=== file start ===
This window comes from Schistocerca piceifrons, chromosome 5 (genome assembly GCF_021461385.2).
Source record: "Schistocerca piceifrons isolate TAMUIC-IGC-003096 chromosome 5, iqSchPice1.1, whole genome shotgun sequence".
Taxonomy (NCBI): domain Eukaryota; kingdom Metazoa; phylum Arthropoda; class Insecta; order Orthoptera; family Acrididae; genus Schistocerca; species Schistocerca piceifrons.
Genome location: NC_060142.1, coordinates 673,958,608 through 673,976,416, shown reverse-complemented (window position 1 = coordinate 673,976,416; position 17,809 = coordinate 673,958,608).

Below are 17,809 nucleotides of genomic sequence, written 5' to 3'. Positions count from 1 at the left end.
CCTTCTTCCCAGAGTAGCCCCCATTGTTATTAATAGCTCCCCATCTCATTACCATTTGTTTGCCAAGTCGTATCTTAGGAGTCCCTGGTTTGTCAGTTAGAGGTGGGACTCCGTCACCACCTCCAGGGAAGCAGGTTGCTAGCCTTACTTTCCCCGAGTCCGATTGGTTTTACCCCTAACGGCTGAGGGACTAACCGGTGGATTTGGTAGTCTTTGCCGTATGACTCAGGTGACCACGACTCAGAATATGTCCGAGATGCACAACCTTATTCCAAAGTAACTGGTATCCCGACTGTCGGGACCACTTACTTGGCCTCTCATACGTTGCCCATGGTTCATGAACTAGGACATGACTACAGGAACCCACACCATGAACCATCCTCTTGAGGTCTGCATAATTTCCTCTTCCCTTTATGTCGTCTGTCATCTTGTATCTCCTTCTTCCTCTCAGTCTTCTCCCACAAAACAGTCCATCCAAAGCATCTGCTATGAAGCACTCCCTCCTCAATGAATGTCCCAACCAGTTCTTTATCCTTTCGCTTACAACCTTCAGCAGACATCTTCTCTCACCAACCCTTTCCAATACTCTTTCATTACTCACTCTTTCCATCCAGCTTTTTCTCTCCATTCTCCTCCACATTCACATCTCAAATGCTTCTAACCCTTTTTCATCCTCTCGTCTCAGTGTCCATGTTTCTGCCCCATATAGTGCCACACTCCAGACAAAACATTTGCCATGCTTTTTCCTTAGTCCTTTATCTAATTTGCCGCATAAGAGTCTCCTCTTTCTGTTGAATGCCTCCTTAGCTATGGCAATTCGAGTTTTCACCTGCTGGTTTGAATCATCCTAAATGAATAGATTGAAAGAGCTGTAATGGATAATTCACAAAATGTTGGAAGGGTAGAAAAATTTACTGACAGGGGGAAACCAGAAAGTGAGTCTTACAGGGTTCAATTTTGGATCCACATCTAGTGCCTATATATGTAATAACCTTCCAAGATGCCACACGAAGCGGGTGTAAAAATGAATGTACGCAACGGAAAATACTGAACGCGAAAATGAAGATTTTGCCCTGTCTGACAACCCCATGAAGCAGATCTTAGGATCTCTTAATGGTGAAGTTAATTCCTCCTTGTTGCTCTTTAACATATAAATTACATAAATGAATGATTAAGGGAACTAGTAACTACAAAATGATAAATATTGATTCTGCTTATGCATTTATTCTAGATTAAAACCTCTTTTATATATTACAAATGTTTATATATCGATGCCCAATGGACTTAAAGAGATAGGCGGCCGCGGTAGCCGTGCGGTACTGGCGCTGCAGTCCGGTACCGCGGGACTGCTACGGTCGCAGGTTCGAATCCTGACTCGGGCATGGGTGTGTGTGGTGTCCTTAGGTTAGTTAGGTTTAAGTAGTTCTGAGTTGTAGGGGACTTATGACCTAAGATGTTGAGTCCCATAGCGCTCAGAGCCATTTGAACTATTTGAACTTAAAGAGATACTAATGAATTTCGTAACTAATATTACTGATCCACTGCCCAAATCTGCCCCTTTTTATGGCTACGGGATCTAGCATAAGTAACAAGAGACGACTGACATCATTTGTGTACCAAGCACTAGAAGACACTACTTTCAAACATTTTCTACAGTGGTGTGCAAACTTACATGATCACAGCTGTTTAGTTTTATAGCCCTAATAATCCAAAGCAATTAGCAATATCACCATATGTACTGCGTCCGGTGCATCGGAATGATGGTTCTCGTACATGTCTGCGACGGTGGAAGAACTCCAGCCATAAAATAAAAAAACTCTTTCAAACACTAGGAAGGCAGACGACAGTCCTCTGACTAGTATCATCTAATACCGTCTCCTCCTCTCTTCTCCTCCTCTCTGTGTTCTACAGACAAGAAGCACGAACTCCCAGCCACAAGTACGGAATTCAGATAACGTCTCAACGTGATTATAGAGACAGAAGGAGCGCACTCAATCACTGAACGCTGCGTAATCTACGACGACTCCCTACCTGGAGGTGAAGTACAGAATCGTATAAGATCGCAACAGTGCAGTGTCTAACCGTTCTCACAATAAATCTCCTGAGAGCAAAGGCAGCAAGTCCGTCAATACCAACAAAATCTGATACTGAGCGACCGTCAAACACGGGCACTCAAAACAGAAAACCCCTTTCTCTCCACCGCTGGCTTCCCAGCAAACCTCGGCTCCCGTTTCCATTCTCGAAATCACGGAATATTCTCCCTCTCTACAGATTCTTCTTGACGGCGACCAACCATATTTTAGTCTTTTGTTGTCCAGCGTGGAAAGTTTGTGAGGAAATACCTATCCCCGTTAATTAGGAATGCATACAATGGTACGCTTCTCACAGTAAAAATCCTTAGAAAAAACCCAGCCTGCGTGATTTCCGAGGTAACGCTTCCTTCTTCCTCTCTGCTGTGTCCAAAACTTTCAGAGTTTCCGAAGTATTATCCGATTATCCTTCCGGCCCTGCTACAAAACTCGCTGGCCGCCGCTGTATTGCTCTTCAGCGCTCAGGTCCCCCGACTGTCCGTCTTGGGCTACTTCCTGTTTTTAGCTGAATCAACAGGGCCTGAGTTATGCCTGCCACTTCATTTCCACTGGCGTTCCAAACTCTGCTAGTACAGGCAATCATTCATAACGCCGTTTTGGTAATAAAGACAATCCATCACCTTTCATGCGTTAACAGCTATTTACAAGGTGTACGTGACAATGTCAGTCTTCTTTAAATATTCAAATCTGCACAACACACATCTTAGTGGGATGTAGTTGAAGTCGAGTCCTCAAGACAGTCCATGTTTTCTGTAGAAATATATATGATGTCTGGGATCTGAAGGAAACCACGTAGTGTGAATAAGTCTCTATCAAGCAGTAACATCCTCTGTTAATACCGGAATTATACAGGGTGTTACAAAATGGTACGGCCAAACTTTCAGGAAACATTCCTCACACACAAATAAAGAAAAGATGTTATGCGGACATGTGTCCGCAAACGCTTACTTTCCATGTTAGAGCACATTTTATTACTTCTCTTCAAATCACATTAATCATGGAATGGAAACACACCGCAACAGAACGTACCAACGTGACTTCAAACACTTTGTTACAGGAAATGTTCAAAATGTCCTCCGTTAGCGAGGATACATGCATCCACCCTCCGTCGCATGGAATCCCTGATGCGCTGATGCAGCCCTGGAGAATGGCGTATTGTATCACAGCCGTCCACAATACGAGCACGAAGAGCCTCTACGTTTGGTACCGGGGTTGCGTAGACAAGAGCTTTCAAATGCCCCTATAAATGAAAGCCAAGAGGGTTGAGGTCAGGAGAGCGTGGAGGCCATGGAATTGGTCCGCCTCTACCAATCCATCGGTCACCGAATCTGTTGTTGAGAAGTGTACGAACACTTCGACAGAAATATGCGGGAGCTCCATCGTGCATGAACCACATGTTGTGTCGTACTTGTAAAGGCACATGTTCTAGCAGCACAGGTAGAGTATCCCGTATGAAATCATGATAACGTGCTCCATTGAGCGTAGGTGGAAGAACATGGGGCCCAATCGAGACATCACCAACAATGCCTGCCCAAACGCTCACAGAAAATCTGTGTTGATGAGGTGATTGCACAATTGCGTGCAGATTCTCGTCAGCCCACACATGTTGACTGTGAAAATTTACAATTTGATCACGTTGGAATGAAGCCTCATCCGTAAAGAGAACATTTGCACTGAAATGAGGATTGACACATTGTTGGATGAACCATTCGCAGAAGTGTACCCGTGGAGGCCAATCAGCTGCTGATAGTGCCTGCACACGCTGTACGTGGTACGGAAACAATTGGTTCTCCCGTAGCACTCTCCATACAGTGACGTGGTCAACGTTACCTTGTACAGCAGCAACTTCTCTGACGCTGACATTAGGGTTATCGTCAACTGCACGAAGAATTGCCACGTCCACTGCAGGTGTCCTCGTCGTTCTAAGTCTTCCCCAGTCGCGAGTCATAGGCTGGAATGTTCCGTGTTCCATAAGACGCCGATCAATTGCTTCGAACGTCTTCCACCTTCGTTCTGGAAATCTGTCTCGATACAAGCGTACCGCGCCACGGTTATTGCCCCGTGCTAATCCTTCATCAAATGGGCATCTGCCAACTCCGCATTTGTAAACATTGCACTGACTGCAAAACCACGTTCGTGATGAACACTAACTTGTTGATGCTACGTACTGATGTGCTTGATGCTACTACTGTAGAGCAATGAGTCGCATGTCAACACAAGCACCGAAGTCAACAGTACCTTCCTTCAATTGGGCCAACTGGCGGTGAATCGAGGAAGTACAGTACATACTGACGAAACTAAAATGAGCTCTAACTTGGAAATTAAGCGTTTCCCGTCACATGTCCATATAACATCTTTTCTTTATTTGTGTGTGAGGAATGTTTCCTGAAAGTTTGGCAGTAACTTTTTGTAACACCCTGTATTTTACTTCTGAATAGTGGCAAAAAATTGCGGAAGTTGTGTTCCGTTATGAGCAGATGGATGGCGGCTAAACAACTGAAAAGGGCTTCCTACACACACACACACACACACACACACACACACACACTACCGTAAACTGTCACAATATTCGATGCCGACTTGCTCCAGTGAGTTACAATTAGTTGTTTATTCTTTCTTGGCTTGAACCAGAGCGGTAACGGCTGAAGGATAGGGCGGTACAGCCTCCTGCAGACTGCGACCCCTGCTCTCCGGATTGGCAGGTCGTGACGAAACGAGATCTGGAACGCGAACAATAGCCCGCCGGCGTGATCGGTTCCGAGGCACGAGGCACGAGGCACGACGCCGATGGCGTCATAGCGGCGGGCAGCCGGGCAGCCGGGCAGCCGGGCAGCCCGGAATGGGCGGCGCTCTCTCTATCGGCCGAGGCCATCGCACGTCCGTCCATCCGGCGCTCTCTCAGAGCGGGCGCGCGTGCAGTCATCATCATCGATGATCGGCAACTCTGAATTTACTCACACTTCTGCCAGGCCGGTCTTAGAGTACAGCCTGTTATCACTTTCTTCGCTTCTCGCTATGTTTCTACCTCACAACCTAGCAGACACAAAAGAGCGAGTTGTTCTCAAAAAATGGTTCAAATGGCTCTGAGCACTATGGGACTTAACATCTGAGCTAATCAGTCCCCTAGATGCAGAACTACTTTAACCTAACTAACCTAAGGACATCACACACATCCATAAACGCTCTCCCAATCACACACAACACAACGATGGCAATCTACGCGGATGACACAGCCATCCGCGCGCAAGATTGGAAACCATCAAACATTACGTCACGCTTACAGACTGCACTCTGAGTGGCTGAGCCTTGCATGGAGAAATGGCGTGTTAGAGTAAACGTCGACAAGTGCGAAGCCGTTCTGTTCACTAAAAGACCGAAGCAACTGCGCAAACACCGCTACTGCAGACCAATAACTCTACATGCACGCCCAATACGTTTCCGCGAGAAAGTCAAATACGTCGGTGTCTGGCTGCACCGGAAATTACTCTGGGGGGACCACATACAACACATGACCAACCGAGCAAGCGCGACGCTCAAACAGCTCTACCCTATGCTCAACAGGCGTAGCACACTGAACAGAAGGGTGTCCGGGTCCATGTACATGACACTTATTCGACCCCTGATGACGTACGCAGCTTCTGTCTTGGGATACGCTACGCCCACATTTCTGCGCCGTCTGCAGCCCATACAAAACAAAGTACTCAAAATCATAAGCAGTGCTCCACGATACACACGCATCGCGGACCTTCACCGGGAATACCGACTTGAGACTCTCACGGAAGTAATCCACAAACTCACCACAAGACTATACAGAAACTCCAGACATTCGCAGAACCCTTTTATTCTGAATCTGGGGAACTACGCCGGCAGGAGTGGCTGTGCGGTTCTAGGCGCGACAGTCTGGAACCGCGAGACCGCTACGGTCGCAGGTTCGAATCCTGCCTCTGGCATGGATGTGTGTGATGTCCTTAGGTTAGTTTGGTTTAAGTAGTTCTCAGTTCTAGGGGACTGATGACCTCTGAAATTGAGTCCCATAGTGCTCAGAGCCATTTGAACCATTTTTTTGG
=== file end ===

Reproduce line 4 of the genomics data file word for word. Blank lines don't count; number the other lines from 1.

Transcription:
Genome location: NC_060142.1, coordinates 673,958,608 through 673,976,416, shown reverse-complemented (window position 1 = coordinate 673,976,416; position 17,809 = coordinate 673,958,608).